There’s not much protection in place in the corner (I think only that one piton for two medium pitches) but protectable otherwise — I used just about everything I took along, during the day: a fairly full rack of 6 Rocks, 3 roped hexes, and 4 cams, plus of course several quickdraws, including 2 ‘tripled-up alpine slings’* (see the end for safety note.)
Near the top, the climb veers left and reaches a cave entrance about 200 ft from the falls. The mouth of the cave has a belay/rappel station,
and just inside the entrance, it immediately turns right and becomes a water-worn tunnel about a metre in diameter that goes in a straight line to the brink of the falls.
We left our packs and all climbing equipment at the mouth of the cave, and had to ‘crawl’ through the cave/tunnel on hands and knees for about 50 metres — luckily the floor is mostly coarse sand, but it was still hard on my knees.
Sid had heard advice from someone about taking knee pads, so he did, and they must have been nice — grrr! The tunnel itself is long enough to be pitch dark for most of the way (lamps needed) , but contains some interesting formations and colorful rock, etc., so take it easy — keep your helmet on — and enjoy those sights too.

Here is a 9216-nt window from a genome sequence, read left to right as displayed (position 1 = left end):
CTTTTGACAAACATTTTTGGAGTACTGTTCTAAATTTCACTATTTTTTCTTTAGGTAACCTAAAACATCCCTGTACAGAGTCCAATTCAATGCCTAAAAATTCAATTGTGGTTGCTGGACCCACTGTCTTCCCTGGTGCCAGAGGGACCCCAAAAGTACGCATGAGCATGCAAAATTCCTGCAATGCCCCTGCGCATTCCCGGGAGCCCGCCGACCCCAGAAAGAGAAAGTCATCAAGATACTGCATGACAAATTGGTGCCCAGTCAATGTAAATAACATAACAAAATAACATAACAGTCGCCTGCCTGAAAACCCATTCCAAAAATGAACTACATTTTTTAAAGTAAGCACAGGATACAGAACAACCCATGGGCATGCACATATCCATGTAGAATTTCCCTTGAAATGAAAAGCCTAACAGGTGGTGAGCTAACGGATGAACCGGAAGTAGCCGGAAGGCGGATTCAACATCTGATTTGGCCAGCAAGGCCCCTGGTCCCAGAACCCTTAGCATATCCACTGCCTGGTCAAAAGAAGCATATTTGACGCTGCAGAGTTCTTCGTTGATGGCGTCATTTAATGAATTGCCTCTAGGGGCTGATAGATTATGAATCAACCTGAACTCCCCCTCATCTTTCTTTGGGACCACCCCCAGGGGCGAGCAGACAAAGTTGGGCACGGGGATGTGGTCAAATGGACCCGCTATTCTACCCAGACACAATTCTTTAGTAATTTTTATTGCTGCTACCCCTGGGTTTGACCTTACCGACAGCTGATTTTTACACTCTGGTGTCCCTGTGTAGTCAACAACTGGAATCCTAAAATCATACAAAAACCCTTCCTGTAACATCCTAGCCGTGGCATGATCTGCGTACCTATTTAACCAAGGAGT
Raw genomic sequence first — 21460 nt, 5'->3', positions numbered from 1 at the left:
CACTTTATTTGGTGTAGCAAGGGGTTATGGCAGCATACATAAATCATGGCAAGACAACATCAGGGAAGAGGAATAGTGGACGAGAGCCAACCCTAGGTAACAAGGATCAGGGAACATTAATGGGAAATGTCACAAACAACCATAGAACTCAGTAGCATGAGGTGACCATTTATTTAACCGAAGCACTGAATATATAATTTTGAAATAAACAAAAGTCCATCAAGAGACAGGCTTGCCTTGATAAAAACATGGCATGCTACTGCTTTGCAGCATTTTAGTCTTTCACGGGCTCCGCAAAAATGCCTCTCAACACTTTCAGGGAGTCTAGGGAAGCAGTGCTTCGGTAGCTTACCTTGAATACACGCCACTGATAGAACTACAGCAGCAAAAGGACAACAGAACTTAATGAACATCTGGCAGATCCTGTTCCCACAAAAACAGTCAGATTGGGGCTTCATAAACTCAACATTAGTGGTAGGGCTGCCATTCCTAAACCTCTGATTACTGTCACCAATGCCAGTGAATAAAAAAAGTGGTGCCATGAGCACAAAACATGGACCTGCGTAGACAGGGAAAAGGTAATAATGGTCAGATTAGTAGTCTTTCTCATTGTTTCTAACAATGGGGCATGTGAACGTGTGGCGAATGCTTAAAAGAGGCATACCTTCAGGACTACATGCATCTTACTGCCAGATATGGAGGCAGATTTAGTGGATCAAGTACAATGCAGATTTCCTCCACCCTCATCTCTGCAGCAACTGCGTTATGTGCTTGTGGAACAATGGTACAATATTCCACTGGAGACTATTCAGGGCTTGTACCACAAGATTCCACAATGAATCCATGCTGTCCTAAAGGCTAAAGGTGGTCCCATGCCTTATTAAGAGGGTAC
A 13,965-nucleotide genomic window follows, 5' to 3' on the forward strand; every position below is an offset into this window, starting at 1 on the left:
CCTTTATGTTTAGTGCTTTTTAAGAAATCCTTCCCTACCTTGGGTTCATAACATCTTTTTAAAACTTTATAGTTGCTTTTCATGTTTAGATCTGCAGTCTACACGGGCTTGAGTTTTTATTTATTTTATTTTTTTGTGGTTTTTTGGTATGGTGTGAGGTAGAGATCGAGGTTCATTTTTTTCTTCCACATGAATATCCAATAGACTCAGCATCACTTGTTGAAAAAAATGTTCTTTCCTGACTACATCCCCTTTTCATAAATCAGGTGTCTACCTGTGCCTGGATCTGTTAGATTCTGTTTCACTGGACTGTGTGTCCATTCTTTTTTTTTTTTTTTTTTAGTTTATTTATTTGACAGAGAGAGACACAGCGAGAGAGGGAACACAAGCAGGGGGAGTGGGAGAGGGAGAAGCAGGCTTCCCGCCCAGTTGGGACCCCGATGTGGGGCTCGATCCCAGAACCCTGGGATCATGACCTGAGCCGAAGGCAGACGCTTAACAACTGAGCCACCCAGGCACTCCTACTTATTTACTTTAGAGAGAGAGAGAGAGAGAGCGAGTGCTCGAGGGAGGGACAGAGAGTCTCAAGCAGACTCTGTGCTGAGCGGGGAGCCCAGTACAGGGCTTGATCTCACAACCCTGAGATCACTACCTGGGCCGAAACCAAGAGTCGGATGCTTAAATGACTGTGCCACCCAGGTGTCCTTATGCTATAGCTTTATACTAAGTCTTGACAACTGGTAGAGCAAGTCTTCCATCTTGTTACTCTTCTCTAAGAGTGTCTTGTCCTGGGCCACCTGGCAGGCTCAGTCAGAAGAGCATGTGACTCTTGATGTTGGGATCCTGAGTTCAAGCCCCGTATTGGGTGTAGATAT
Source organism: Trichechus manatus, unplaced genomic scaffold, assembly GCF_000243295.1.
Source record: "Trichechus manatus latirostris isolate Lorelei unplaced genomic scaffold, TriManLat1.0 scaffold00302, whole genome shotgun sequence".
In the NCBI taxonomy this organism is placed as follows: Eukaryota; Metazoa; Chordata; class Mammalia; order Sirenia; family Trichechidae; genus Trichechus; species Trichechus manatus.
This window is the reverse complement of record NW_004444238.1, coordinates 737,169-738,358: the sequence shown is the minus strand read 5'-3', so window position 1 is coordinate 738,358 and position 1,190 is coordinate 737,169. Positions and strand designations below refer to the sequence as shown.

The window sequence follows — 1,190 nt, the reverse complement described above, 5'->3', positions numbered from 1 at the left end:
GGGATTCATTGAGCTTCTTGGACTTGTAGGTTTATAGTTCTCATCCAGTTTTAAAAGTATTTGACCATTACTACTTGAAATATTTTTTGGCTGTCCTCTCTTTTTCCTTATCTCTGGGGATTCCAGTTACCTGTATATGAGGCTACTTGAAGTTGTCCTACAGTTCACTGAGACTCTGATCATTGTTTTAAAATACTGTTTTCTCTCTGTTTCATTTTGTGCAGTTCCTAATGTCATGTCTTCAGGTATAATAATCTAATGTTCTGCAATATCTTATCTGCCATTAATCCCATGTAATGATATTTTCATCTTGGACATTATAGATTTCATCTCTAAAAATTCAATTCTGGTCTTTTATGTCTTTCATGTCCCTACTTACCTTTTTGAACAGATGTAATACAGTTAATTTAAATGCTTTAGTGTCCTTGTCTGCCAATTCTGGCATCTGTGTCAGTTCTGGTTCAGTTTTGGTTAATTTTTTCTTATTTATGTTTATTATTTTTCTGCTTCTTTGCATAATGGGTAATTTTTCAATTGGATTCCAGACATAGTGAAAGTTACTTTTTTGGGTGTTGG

The Falls-end of the tunnel was partly blocked by a huge log, but we found no rat-poop hazard that we had been warned about — nice and clean, with a 3-metre section of soft ‘sawdust’ for my knees.
Takakkaw Falls is impressive — it starts in the Daly Glacier cirque above and rushes over the edge at the top after roaring through an eroded rock overhang. Then it gains speed by dropping straight down for about a hundred feet to a scoop ‘springboard’ that shoots it out toward the valley in a huge plume.
Lower down, it often wets the cliff along the climb when wind blows the spray across the rock. Avoiding the wet section was a bit harder to do during our descent, as wind gusts blew big tails of the plume over onto the pillar above us, so we got a bit wet in one section while rappelling, though we were able to shelter partly under overhangs while the overspill splashed down past us.
For our last rappel down the pillar, we traversed the ledge about 30 metres out left to a dryer station. That rap took us down to the main traverse ledge, and we followed that some hundred metres west to continue reversing the ascent route all the way, with a couple more rappels at the end, to our boots and hiking poles on the scree cone.
This was a terrific day of climbing with a new friend, but as usual it depended a lot on good weather and conditions. Sid obviously also found it a rewarding experience as well as tremendous fun, and I believe that largely due to minimal stress with the nice weather and good safety measures that we used all day.
* One thing we talked about during the climb was precautions when extending a ‘tripled-up alpine sling runner’; that can lead to a dangerous situation if not done right:
Don’t try to extend it only ‘partway’ by unclipping only a single loop from a carabiner, as in some cases that can put the sling in condition to completely disconnect from that crab; always unclip two loops, and in any case, always make sure of the end result.
Don’t Unclip One:
Orvel Miskiw (Safety Committee Chairman)